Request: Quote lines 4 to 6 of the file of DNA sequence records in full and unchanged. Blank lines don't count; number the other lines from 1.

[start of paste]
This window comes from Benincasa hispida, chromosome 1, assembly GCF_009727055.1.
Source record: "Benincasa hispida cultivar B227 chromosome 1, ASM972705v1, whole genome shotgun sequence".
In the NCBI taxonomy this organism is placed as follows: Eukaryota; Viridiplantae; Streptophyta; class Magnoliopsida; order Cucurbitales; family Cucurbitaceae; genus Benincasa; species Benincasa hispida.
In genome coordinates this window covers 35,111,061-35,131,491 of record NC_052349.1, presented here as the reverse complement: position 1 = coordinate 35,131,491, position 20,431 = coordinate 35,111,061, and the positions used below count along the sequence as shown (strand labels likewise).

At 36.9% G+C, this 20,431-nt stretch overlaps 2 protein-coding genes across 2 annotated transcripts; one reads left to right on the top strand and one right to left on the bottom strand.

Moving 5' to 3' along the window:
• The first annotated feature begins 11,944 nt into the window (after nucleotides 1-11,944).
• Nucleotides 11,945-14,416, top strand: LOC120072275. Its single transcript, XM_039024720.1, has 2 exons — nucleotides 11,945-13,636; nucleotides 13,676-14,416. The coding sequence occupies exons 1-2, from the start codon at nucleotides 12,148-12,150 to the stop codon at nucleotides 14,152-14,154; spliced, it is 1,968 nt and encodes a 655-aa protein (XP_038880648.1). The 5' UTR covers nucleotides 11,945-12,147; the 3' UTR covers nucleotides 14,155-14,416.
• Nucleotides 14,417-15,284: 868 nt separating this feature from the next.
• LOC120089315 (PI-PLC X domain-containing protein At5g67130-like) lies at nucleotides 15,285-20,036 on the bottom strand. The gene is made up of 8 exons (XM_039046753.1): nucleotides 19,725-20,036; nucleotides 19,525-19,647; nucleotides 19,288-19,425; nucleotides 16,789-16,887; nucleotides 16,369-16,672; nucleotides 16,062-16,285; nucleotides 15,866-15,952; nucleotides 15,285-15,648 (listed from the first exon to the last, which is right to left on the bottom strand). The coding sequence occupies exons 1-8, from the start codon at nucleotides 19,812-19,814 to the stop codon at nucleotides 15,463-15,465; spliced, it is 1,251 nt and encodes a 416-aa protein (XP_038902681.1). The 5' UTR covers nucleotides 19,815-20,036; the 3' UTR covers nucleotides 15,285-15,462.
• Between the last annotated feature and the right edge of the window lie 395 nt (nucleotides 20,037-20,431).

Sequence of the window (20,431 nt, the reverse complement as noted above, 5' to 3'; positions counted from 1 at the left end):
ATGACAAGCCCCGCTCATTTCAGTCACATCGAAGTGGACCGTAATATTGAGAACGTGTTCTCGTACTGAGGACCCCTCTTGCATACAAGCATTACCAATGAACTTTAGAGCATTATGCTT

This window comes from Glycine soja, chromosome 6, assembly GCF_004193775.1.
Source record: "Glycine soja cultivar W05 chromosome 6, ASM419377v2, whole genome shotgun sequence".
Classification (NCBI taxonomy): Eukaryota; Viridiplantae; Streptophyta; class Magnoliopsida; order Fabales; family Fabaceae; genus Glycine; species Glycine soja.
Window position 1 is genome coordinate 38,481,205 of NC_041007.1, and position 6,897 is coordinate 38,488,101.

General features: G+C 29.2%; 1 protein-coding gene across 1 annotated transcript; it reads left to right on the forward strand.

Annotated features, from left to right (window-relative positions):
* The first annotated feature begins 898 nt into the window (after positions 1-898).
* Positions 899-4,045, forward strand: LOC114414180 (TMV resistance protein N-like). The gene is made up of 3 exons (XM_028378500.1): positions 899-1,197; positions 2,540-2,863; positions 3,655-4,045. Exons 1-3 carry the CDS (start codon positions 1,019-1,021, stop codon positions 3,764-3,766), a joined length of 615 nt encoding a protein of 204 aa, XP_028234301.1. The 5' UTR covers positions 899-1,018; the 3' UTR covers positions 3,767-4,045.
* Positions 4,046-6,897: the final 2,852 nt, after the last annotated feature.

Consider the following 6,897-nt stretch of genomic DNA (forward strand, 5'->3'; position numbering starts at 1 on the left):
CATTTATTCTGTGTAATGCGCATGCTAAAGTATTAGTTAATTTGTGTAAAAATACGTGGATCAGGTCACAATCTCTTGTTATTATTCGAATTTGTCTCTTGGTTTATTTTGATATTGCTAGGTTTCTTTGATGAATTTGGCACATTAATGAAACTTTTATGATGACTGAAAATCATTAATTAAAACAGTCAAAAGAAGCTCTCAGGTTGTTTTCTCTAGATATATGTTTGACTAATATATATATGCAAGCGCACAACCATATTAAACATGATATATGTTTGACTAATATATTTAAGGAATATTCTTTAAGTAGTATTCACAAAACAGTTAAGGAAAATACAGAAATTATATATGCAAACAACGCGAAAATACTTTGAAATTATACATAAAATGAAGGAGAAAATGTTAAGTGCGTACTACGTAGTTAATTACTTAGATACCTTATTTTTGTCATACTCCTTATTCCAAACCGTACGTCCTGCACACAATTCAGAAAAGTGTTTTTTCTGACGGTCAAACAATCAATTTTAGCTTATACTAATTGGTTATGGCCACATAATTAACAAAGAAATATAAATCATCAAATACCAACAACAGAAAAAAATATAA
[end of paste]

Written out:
In genome coordinates this window covers 35,111,061-35,131,491 of record NC_052349.1, presented here as the reverse complement: position 1 = coordinate 35,131,491, position 20,431 = coordinate 35,111,061, and the positions used below count along the sequence as shown (strand labels likewise).

At 36.9% G+C, this 20,431-nt stretch overlaps 2 protein-coding genes across 2 annotated transcripts; one reads left to right on the top strand and one right to left on the bottom strand.

Moving 5' to 3' along the window: